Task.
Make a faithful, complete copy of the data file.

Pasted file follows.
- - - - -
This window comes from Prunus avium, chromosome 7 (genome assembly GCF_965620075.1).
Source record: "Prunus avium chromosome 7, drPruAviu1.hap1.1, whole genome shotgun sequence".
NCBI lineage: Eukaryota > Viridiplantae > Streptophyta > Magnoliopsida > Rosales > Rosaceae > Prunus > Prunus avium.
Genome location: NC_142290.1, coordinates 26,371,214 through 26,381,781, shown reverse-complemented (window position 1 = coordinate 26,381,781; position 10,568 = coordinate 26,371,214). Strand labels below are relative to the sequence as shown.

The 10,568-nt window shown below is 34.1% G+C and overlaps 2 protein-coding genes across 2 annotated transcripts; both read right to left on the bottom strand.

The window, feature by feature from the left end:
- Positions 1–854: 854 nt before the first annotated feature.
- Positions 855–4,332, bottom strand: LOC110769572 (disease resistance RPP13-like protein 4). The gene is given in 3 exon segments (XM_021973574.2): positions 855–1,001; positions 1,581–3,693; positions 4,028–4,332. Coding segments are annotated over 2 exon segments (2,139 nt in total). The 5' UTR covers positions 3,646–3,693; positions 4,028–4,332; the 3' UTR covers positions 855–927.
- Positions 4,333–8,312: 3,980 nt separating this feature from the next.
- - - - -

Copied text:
This window comes from Prunus avium, chromosome 7 (genome assembly GCF_965620075.1).
Source record: "Prunus avium chromosome 7, drPruAviu1.hap1.1, whole genome shotgun sequence".
NCBI lineage: Eukaryota > Viridiplantae > Streptophyta > Magnoliopsida > Rosales > Rosaceae > Prunus > Prunus avium.
Genome location: NC_142290.1, coordinates 26,371,214 through 26,381,781, shown reverse-complemented (window position 1 = coordinate 26,381,781; position 10,568 = coordinate 26,371,214). Strand labels below are relative to the sequence as shown.

The 10,568-nt window shown below is 34.1% G+C and overlaps 2 protein-coding genes across 2 annotated transcripts; both read right to left on the bottom strand.

The window, feature by feature from the left end:
- Positions 1–854: 854 nt before the first annotated feature.
- Positions 855–4,332, bottom strand: LOC110769572 (disease resistance RPP13-like protein 4). The gene is given in 3 exon segments (XM_021973574.2): positions 855–1,001; positions 1,581–3,693; positions 4,028–4,332. Coding segments are annotated over 2 exon segments (2,139 nt in total). The 5' UTR covers positions 3,646–3,693; positions 4,028–4,332; the 3' UTR covers positions 855–927.
- Positions 4,333–8,312: 3,980 nt separating this feature from the next.